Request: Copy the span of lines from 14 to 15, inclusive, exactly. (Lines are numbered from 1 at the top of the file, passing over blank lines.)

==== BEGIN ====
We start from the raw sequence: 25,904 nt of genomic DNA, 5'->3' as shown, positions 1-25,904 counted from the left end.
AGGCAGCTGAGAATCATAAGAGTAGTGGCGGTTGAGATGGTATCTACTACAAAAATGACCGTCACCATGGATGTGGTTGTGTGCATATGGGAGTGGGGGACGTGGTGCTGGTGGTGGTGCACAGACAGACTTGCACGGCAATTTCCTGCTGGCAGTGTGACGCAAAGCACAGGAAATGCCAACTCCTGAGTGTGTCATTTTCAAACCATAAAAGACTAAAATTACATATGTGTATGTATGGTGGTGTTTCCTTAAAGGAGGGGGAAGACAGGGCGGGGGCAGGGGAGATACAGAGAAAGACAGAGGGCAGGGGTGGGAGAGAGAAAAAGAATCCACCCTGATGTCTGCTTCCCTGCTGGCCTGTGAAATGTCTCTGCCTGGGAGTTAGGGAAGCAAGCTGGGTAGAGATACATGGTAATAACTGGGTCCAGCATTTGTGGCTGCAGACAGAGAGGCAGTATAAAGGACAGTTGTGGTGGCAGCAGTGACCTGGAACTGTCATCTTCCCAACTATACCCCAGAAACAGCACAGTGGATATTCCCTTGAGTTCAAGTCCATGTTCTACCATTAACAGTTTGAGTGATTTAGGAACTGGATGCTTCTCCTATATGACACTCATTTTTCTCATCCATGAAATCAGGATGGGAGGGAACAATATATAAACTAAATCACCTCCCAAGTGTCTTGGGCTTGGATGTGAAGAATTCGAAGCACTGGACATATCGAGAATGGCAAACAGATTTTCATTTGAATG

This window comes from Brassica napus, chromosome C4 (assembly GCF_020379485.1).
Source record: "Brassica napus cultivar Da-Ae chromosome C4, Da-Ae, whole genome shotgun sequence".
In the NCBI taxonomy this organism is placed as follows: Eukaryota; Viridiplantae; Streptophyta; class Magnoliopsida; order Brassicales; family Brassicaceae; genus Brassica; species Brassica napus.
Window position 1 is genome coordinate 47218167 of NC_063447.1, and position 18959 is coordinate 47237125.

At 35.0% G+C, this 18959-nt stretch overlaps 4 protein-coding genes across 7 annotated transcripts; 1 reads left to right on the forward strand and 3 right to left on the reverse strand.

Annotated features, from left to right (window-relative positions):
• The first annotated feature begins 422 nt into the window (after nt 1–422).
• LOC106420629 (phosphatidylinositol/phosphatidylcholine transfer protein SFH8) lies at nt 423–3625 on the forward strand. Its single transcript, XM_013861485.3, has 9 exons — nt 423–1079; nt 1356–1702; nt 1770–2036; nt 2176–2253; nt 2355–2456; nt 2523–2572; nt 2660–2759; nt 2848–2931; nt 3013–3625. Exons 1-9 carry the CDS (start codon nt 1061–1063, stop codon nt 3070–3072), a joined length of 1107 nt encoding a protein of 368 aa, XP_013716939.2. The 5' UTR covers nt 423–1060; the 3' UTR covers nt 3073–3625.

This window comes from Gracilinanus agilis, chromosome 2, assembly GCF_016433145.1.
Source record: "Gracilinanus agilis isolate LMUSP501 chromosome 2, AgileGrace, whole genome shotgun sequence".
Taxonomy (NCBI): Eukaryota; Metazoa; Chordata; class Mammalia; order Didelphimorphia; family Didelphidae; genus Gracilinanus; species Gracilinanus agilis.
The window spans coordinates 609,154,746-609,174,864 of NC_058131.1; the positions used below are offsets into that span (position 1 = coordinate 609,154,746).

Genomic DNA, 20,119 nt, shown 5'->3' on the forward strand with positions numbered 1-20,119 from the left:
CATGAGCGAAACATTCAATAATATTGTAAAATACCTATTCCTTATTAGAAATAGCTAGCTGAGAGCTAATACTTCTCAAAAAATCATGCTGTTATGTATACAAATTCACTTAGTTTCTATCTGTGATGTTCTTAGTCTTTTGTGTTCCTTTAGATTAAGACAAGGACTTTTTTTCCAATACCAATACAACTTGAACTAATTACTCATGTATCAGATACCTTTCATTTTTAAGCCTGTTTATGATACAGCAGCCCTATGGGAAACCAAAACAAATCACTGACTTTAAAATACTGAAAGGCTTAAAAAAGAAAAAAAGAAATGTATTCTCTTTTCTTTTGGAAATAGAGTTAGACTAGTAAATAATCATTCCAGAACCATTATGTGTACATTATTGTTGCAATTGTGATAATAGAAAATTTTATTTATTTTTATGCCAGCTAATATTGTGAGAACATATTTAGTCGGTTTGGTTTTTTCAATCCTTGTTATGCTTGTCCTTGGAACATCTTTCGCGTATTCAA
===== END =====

The window spans coordinates 609,154,746-609,174,864 of NC_058131.1; the positions used below are offsets into that span (position 1 = coordinate 609,154,746).

Genomic DNA, 20,119 nt, shown 5'->3' on the forward strand with positions numbered 1-20,119 from the left: